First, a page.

At the end of the song, he guides me back to my seat, and for the first time, asks me a question.

“I’m sorry,” I say, sitting down. “I don’t speak Russian.”

His mouth drops open, and then he recovers and closes it. He smiles, lifts my hand, and kisses it.

And I rejoin my table.



Was there a point to this post? Not really. I just wanted to relive that night. 

14 comments:

Delores said...

I'm now wondering what kind of line he was feeding you as he danced you around the floor and what the question was.

joeh said...

My wife works for a Russian Dance studio. The owner is a three time USA ballroom champion,tall very good looking and if i was a gay man...sexy. Their parties are very much as you describe.

Lots of Vodka and cigarettes. Their accent thick. Mrs. Cranky can understand them without a problem, I think she can even figure out when they are speaking Russian. To me, every time they say something I want to ask, "Have you seen Moose and Squirrel?"

vanilla said...

Good. Good times should be oft recalled.

Yamini MacLean said...

Hari OM
and счастливым танцовщица... that's 'happy dancer' to you, who does not speak Russian... YAM xx

ThreeOldKeys said...

Everyone is rewriting fairy tales these days. What a great start to an alternate Cinderella.

And all those sturdy women are in line to try on the glass slipper.

Starting Over, Accepting Changes - Maybe said...

Some dear friends of mine are Russian. They know how to party and have a good time. They are also elegant dancers. if you have ever watched DWTS, you will notice that most of the handsome and beautiful dancers are Russian. None of them have ever worn a babushka.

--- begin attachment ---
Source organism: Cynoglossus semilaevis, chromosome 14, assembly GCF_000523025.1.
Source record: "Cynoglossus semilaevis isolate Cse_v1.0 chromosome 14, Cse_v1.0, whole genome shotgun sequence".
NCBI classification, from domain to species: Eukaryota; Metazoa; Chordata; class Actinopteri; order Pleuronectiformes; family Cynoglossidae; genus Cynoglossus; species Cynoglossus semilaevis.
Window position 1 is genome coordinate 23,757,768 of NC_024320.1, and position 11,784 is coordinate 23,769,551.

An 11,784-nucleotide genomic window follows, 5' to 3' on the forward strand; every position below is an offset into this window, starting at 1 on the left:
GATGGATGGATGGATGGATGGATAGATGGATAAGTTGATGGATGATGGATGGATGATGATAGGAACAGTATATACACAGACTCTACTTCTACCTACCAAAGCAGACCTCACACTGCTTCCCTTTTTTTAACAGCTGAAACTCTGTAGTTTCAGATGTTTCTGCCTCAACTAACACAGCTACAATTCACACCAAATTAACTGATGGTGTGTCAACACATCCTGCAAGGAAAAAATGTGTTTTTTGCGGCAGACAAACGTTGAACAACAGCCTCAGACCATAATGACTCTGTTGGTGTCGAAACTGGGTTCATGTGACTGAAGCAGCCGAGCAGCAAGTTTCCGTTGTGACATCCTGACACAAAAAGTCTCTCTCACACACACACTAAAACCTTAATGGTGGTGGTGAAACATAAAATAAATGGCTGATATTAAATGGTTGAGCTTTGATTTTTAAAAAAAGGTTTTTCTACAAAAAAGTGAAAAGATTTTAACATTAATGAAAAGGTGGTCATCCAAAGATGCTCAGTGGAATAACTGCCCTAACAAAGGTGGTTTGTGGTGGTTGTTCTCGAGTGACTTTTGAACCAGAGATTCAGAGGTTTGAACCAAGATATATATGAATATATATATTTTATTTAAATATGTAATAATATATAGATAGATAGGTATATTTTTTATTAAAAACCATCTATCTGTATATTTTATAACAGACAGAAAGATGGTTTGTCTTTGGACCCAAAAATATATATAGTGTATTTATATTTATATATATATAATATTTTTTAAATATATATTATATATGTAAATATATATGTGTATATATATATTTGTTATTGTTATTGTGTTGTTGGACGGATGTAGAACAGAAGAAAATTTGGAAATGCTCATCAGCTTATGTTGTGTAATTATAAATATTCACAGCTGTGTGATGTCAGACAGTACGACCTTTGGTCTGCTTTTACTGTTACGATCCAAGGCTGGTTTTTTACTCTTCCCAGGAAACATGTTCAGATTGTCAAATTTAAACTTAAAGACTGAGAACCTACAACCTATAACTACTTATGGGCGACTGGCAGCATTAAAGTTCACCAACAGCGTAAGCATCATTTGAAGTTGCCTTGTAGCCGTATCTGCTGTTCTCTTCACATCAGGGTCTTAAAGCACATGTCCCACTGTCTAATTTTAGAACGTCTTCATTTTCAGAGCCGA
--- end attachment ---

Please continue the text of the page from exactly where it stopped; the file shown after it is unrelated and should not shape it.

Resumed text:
How nice that you had that moment.

Shoshanah Lee Marohn said...

Awwww. That's beautiful.

Anonymous said...

Nice!

jenny_o said...

That memory is worth more than fine shoes that fit perfectly, more than all the excellent food you can eat, more than gold. And it's yours, Pearl, all yours. Lucky you!

Jono said...

How come I never got to have fantasy evenings like that? Oh, yeah. I live in the middle of the boreal forest.

Jacquelineand.... said...

Many moons ago, long ago but not nearly far enough away, my job involved dealing with an amazing diversity of people.

I was trying to assist a largish group of Russian men when the obvious leader of the group walked over to speak with me; we resolved the problem quickly and without fuss. The man was nearly a foot and a half taller than I, so he stooped over to say farewell. When he did, his jacket fell away on one side and revealed a sizeable handgun... To my very great relief he said "Is nice you no say 'huh' 'huh' all the time, you are very polite; I am polite too so I will share some of my good Russian chocolate with you. Is much better than American crap."

He was right, it was better than American crap...

Your Russian memory is WAY better than mine!

Catalyst/Taylor said...

That was a great night, Pearl. I have been part of a few of those multi-cultural evenings but no one ever kissed my hand.

River said...

A night worth remembering for sure.

Diane Tolley said...

Mmmmm . . .